Laravel: What does every trait in a Job class?

Because queuing is one thing, but actually understanding the queue is other.

Italo Baeza Cabrera
5 min readOct 14, 2019

Queueing jobs is probably the best way to avoid letting the user spend several seconds staring at a “Loading…” screen, or worse, closing the browser and calling it a day. Put your logic there, push it with the needed data, and you’re good to go. Additionally, see the end results using Horizon.

The thing is, the “Job” class that will be put in the queue is more than just a class. There are four traits that come with a Job when you generate one via the Artisan command, along with one interface. Let’s see them.

The ShouldQueue interface

This itself is pretty much self-explanatory. When the class implements this interface, the framework will automatically push the Job to the queue, instead of executing it in the current application lifecycle where it was dispatched.

That’s it. The part of the application that checks if the Job to dispatch should be queued for later is here.

Basically it checks if the class has implemented the interface, and if it did, then it goes to a pipeline that will save it for later after the application lifecycle ends.

The advantages of this are clear: if the logic will be costly enough to hang the request lifecycle, or you need some kind of serial processing with one unique worker dedicated to that queue, or you don’t have control on how a logic will take, this is the interface to put.

If you don’t use this trait, the Bus Dispatcher of the framework will understand that this logic should run immediately.

The “Dispatchable” trait

This trait is just a helper to allow dispatching your Job without needing to instance it.

For example, you can use this code to push it to the queue:

// Let's grab a random Podcast
$podcast = Podcast::inRandomOrder()->first();
// Dispatch to the queue
// Process it in the current lifecycle
// Run other Jobs if this is successful

These methods will take the arguments and pass it to the constructor of the class. In the last examples, the ProcessPodcast job must receive a Podcast instance otherwise it won’t work.

This trait is also responsible for letting you use the withChain() method to chain jobs.

The “InteractsWithQueue” trait

This one is also optional, but also quite useful. This provides methods to let the job interact with itself inside a worker process.

For example, in the handle() method of the job you can check how many attempts have been done to process itself, release it and run it later, mark itself as failed or even delete itself from the queue. This is just a silly example:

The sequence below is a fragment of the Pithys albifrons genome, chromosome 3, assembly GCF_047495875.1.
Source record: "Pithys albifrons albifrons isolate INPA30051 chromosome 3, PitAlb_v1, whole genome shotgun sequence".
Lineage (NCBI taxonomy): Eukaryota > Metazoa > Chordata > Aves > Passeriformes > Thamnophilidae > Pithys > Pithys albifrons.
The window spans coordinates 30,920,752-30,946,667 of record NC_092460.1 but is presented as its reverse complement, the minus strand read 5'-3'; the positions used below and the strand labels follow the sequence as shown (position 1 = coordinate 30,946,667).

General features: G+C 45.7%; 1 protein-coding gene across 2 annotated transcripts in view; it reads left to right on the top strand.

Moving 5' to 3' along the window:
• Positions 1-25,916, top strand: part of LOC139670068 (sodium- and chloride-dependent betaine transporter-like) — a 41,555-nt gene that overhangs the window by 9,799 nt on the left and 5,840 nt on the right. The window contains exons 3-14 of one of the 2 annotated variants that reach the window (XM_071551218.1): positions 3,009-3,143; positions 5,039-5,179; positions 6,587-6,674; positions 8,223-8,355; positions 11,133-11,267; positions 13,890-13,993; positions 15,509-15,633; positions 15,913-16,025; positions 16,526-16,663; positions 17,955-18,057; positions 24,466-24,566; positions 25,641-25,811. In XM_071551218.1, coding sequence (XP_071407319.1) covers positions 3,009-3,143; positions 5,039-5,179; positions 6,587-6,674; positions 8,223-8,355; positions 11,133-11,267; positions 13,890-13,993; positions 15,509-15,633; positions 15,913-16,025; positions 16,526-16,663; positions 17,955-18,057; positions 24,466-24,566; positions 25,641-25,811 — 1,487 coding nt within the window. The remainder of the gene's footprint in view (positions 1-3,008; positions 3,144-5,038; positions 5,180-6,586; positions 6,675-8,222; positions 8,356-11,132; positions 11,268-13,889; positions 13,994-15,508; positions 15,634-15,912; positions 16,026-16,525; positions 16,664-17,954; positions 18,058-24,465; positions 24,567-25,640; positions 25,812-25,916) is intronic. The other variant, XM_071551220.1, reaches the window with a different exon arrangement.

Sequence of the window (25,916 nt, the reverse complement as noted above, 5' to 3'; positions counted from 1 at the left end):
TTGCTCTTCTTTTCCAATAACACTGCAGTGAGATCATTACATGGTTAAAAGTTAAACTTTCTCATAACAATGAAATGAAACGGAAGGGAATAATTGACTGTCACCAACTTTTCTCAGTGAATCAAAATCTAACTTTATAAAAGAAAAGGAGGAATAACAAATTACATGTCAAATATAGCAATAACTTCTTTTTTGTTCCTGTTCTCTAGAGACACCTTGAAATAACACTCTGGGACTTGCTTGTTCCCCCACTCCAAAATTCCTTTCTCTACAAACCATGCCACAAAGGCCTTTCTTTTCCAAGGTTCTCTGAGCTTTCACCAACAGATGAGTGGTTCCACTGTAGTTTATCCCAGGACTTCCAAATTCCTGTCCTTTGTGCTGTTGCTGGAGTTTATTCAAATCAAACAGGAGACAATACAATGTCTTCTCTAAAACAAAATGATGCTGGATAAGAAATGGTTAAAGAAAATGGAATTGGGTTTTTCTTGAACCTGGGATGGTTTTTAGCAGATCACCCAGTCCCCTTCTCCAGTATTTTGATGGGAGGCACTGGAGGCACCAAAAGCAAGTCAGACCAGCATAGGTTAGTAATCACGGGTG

public function handle()
// If this podcast fails to transcode, then we will notify
// the publisher that we will try again later if there is
// any attempts left. Otherwise, throw the exception.
try {
} catch (TranscoderException $exception) {
if ($this->attempts() < $this->tries) {
new Retrying($this->podcast)
throw $exception;
// ...

The Queueable trait

This trait, which is also optional, allows you to set the connection, queue and delayment of the job.

For example, you can create a new instance of the Job and manage these properties before dispatching it.

$job = (new ProcessPodcast($podcast))
// If the User authenticated is a premium user, we will
// elevate the job to the premium concurrent queue and
// remove the delay to process it as fast as possible.
if ($request->user()->isPremium()) {

When you dispatch a Job that should be queued, you usually end up with a PendingDispatch instance. This is just a class that holds the real Job instance inside. A quick check on the class and you will see that when using onConnection(), onQueue(), and other methods, you are just calling the same underlying job methods.

The SerializedModels trait

This one is magic, and probably the main culprit why your jobs fail when you pass a deleted model to the job that will be processed later.

When the Job is being serialized to be saved into the queue, it will check if there are Eloquent Models or Eloquent Models Collections (like one-to-many relation) inside the properties of the job. If they exist, it will strip them down to only its values needed to be retrieved later from the database, like the ID and the connection. This slims down the serialized string greatly, specially if you’re passing something like Collection of 100 Eloquent Models.

When the Job is unserialized to be processed, the job will automatically restore the models by just retrieving them again from their sources.

Dealing with the Queue on deleted models

In this part is when your Job fails. For example, let’s say your User decided to delete his account. The Model gets deleted from the database, but before going out, we will put is email in a “blacklist” for 30 days so someone cannot use the same email, and queue a goodbye email. We pass the User model, and done.

* Deletes the User Account
* @param \Illuminate\Http\Request $request
* @return \Illuminate\Http\Response
public function deleteAccount(Request $request)
dispatch(new GoodbyeUser($request->user()));

return response()->view('user.goodbye');

Wake up next morning, the job failed: when the job was unserialized, it couldn’t find the Model, so it returns a ModelNotFoundException. Damn!

This is why, when you pass a Model that is bound to be deleted (or was deleted), is just far better to pass the properties needed to the Job to work, which in this case is just the Email and the User’s name.

* Deletes the User Account
* @param \Illuminate\Http\Request $request
* @return \Illuminate\Http\Response
public function deleteAccount(Request $request)
$user = $request->user();
$user->delete(); dispatch(new GoodbyeUser($user->email, $user->name);

Based on Laravel Queue: Job Class demystified and How Laravel’s SerializesModels Trait Could Save Your Bacon.



Italo Baeza Cabrera

Graphic Designer graduate. Full Stack Web Developer. Retired Tech & Gaming Editor.